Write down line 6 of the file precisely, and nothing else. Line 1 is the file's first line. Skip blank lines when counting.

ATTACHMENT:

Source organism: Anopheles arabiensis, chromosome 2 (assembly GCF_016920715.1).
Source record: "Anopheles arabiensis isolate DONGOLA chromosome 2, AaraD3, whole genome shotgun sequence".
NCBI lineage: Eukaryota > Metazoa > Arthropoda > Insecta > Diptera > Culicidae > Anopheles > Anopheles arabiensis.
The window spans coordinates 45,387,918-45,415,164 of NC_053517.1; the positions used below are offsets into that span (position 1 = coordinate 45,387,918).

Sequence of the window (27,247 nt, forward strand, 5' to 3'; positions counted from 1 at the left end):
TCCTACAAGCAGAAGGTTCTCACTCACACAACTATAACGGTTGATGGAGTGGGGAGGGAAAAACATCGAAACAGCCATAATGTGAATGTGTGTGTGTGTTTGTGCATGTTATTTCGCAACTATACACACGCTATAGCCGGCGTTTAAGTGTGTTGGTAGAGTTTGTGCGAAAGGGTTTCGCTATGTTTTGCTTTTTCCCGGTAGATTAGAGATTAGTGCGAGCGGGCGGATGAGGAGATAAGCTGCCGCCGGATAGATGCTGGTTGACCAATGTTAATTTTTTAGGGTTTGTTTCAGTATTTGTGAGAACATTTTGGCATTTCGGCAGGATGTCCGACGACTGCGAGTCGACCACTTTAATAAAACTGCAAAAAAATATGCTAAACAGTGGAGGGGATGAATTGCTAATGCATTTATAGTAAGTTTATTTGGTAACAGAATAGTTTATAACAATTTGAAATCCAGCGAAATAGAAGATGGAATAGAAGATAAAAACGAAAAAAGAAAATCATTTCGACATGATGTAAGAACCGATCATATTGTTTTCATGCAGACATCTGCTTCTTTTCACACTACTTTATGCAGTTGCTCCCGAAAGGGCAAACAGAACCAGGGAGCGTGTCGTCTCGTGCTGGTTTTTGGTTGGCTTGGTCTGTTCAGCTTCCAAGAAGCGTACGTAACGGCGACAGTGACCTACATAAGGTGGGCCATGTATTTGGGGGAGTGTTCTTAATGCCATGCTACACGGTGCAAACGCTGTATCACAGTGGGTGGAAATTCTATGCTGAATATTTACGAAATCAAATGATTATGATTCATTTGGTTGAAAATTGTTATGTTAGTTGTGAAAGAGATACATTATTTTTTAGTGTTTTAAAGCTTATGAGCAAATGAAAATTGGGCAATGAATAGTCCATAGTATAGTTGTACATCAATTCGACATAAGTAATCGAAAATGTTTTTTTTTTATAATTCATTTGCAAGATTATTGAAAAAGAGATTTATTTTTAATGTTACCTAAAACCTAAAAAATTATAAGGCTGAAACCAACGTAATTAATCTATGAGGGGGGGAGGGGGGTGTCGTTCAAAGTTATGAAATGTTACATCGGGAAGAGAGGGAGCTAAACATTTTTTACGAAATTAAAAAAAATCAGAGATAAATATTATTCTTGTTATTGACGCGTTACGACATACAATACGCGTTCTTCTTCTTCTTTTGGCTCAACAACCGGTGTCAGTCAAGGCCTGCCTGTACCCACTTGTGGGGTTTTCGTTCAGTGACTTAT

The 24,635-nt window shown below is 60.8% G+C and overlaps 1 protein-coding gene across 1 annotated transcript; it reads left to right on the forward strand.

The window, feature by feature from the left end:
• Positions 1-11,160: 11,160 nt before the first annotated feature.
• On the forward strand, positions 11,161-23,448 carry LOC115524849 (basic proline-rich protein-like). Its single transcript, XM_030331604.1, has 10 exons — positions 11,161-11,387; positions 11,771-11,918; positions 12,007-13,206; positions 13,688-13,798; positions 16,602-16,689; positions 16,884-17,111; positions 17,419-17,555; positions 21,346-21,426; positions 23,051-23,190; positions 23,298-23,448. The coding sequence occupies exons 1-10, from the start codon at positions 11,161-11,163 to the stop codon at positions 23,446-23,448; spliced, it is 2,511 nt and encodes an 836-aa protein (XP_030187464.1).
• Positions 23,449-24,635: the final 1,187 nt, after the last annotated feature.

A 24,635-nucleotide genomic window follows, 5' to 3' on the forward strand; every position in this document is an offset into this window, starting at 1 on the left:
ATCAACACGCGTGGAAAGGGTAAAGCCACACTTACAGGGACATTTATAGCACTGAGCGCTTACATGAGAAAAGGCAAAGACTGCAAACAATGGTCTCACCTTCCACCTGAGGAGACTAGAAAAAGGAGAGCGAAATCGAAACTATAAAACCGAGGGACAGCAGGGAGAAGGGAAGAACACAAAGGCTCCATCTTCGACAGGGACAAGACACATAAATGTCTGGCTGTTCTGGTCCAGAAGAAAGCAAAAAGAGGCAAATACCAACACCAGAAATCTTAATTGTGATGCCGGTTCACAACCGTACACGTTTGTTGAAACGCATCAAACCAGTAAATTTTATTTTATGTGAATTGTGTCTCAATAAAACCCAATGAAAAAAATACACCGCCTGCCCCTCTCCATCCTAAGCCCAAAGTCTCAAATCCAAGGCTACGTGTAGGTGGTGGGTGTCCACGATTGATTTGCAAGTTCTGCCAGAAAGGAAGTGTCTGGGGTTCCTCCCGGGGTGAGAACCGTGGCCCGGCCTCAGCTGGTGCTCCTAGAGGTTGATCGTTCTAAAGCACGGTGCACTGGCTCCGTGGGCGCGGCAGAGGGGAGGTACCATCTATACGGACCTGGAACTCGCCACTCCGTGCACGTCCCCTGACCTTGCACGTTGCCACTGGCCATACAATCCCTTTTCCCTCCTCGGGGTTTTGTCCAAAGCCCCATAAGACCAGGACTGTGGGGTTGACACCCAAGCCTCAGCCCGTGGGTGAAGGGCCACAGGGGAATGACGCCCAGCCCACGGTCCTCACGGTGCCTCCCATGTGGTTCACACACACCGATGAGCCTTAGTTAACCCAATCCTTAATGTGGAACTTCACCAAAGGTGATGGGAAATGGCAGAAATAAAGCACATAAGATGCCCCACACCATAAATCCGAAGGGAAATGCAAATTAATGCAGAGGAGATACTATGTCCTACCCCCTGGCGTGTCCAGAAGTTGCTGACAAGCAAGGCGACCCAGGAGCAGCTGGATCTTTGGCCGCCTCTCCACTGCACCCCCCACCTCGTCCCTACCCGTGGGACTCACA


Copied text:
TCCTACAAGCAGAAGGTTCTCACTCACACAACTATAACGGTTGATGGAGTGGGGAGGGAAAAACATCGAAACAGCCATAATGTGAATGTGTGTGTGTGTTTGTGCATGTTATTTCGCAACTATACACACGCTATAGCCGGCGTTTAAGTGTGTTGGTAGAGTTTGTGCGAAAGGGTTTCGCTATGTTTTGCTTTTTCCCGGTAGATTAGAGATTAGTGCGAGCGGGCGGATGAGGAGATAAGCTGCCGCCGGATAGATGCTGGTTGACCAATGTTAATTTTTTAGGGTTTGTTTCAGTATTTGTGAGAACATTTTGGCATTTCGGCAGGATGTCCGACGACTGCGAGTCGACCACTTTAATAAAACTGCAAAAAAATATGCTAAACAGTGGAGGGGATGAATTGCTAATGCATTTATAGTAAGTTTATTTGGTAACAGAATAGTTTATAACAATTTGAAATCCAGCGAAATAGAAGATGGAATAGAAGATAAAAACGAAAAAAGAAAATCATTTCGACATGATGTAAGAACCGATCATATTGTTTTCATGCAGACATCTGCTTCTTTTCACACTACTTTATGCAGTTGCTCCCGAAAGGGCAAACAGAACCAGGGAGCGTGTCGTCTCGTGCTGGTTTTTGGTTGGCTTGGTCTGTTCAGCTTCCAAGAAGCGTACGTAACGGCGACAGTGACCTACATAAGGTGGGCCATGTATTTGGGGGAGTGTTCTTAATGCCATGCTACACGGTGCAAACGCTGTATCACAGTGGGTGGAAATTCTATGCTGAATATTTACGAAATCAAATGATTATGATTCATTTGGTTGAAAATTGTTATGTTAGTTGTGAAAGAGATACATTATTTTTTAGTGTTTTAAAGCTTATGAGCAAATGAAAATTGGGCAATGAATAGTCCATAGTATAGTTGTACATCAATTCGACATAAGTAATCGAAAATGTTTTTTTTTTATAATTCATTTGCAAGATTATTGAAAAAGAGATTTATTTTTAATGTTACCTAAAACCTAAAAAATTATAAGGCTGAAACCAACGTAATTAATCTATGAGGGGGGGAGGGGGGTGTCGTTCAAAGTTATGAAATGTTACATCGGGAAGAGAGGGAGCTAAACATTTTTTACGAAATTAAAAAAAATCAGAGATAAATATTATTCTTGTTATTGACGCGTTACGACATACAATACGCGTTCTTCTTCTTCTTTTGGCTCAACAACCGGTGTCAGTCAAGGCCTGCCTGTACCCACTTGTGGGGTTTTCGTTCAGTGACTTAT